Active cooling

The nuclear option for cooling a home in the UK is to install air-conditioning, but this should be a last resort for only the most severe overheating risks. Normally we only see it in rooms with lots of south-facing glazing or in loft spaces. Both of these situations have solutions to mitigating overheating, but sometimes it’s impossible to put in external shading – eg, if you’re apartment is on the 20th floor, or in a conservation area.

If air conditioning is the only solution, remember that AC systems by their nature tend to be noisy, very expensive to run and not particularly comfortable or healthy for long periods. Long term, this type of unit is a really inefficient way to cool a home, so long term solutions such as external shading should still be pursued.

Luckily though, air conditioning will be useful for about six weeks of the year in the UK in the average home – we really don’t have that hot a summer for that long a time. But when you can’t sleep because it’s too hot, any cooling will feel heaven-sent.

The sun is not the only issue – dealing with internal heat gains

Unlagged hot water pipes, audio-visual equipment and computers, tumble dryers, washing machines and structural pieces such as steel beams can all contribute to overheating. If you’ve ever been in the corridor of a new build apartment building you’ll probably have felt how insanely hot it is. That’s because of the hot water in the secondary circulation pipes, which sits there so as to provide instantaneous hot water to each flat, but unfortunately leaks out this heat into the corridors – all year round.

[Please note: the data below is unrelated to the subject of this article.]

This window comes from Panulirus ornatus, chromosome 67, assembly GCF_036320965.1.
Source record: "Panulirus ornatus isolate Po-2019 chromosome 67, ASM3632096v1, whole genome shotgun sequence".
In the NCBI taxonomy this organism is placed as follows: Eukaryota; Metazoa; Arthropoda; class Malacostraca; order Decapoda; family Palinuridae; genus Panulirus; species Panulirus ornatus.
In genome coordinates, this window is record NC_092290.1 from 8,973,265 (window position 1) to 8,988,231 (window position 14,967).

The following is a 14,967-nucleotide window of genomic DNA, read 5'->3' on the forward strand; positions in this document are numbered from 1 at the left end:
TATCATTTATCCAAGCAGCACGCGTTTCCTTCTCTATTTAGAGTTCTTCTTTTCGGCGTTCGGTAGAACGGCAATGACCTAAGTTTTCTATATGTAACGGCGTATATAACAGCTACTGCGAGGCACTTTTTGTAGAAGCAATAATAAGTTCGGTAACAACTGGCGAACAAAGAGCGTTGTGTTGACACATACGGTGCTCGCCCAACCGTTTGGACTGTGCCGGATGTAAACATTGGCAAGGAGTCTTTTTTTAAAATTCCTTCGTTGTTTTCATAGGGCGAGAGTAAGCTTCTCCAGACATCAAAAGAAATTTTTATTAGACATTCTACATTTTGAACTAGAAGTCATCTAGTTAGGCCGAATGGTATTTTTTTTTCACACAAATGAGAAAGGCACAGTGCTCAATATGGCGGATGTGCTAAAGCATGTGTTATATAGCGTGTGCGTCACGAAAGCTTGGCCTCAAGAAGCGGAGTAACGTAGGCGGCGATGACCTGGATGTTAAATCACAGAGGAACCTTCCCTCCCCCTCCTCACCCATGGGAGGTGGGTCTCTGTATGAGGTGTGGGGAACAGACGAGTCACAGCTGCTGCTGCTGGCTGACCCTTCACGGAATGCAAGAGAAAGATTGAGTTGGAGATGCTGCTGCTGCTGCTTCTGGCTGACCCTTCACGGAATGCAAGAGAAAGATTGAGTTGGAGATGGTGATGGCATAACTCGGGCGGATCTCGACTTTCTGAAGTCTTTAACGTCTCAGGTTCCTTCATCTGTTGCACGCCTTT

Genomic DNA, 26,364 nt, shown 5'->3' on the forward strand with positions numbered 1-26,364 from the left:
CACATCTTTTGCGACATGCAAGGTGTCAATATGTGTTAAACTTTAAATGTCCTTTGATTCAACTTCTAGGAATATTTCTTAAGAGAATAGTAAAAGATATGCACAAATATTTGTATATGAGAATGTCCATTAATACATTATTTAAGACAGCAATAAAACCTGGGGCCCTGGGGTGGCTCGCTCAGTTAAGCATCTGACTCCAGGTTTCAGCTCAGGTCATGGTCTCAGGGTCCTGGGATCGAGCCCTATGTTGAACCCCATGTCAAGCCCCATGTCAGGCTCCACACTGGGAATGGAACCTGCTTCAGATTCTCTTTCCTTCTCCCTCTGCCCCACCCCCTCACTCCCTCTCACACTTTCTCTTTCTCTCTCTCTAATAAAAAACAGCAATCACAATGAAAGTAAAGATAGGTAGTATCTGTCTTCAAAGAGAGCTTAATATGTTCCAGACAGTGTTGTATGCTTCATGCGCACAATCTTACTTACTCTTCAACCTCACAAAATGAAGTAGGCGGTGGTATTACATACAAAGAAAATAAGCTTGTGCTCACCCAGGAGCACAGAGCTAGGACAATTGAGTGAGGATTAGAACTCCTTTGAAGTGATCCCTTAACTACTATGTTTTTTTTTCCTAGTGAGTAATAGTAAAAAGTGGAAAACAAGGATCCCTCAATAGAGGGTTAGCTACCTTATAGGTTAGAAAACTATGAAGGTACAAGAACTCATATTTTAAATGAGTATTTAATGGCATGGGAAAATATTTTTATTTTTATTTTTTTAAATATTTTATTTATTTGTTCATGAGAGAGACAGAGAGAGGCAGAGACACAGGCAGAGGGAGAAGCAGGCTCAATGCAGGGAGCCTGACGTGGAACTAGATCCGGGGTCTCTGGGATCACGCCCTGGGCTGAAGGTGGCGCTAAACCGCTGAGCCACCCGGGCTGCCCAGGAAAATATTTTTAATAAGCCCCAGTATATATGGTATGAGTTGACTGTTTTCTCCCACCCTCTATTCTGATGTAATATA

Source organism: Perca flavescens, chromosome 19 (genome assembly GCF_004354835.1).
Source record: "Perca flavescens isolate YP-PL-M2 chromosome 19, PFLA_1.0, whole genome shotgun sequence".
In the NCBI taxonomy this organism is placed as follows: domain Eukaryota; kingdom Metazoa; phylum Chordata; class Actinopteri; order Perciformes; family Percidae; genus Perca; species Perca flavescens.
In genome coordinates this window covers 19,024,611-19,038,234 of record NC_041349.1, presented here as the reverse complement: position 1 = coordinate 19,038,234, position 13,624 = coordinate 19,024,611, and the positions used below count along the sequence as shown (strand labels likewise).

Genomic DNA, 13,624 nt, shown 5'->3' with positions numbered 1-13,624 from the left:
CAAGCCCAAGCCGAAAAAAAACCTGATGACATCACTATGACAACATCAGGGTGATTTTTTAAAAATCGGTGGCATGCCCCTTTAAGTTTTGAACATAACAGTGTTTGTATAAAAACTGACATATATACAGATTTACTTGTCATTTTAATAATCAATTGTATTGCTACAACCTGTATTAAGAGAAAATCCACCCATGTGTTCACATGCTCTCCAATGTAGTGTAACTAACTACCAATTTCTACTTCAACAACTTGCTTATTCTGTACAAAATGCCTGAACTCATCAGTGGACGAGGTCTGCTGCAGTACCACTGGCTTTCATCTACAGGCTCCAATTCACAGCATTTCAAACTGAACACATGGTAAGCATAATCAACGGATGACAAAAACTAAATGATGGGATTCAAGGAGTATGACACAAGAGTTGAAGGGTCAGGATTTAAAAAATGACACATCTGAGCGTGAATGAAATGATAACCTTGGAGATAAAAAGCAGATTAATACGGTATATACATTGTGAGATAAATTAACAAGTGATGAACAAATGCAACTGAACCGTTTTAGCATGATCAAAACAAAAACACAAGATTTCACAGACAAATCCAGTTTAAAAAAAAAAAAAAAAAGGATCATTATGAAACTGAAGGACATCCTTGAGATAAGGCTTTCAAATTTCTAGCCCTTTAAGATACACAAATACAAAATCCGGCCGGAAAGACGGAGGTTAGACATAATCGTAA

What’s specifically making new build apartments overheat?

A new build flat is at the highest risk for overheating because it tends to struggle to achieve any or all of the above mitigating factors.

Flats can be at high level (which means there are no buildings or trees to overshadow them), they can have only a single facade of openable windows (which means crossflow ventilation isn’t possible), and they can be too small internally for air-conditioning or good quality ventilation systems.

This is being borne out in the experience of urban dwellers living in high-rise homes across cities in the UK. On some days these flats are unbearably, and even dangerously, hot.

Why isn’t the planning and design stage picking up the overheating risk?

Take a look at this screenshot from the overheating analysis survey of a proposed new build development scheduled for construction in 2020. What do you notice about the flats they chose to model?:

Screenshot from overheating analysis report of modern London new build flat

What I notice is that they’ve chosen the easiest apartments on the south-facing orientation to pass the overheating analysis model. They’re at low level and therefore potentially shaded by other buildings (not shown in the model), and they’re above ground level so there’s no security risks with leaving the windows open.

What’s worse, the overheating analysis makes this assumption about the behaviour of occupants: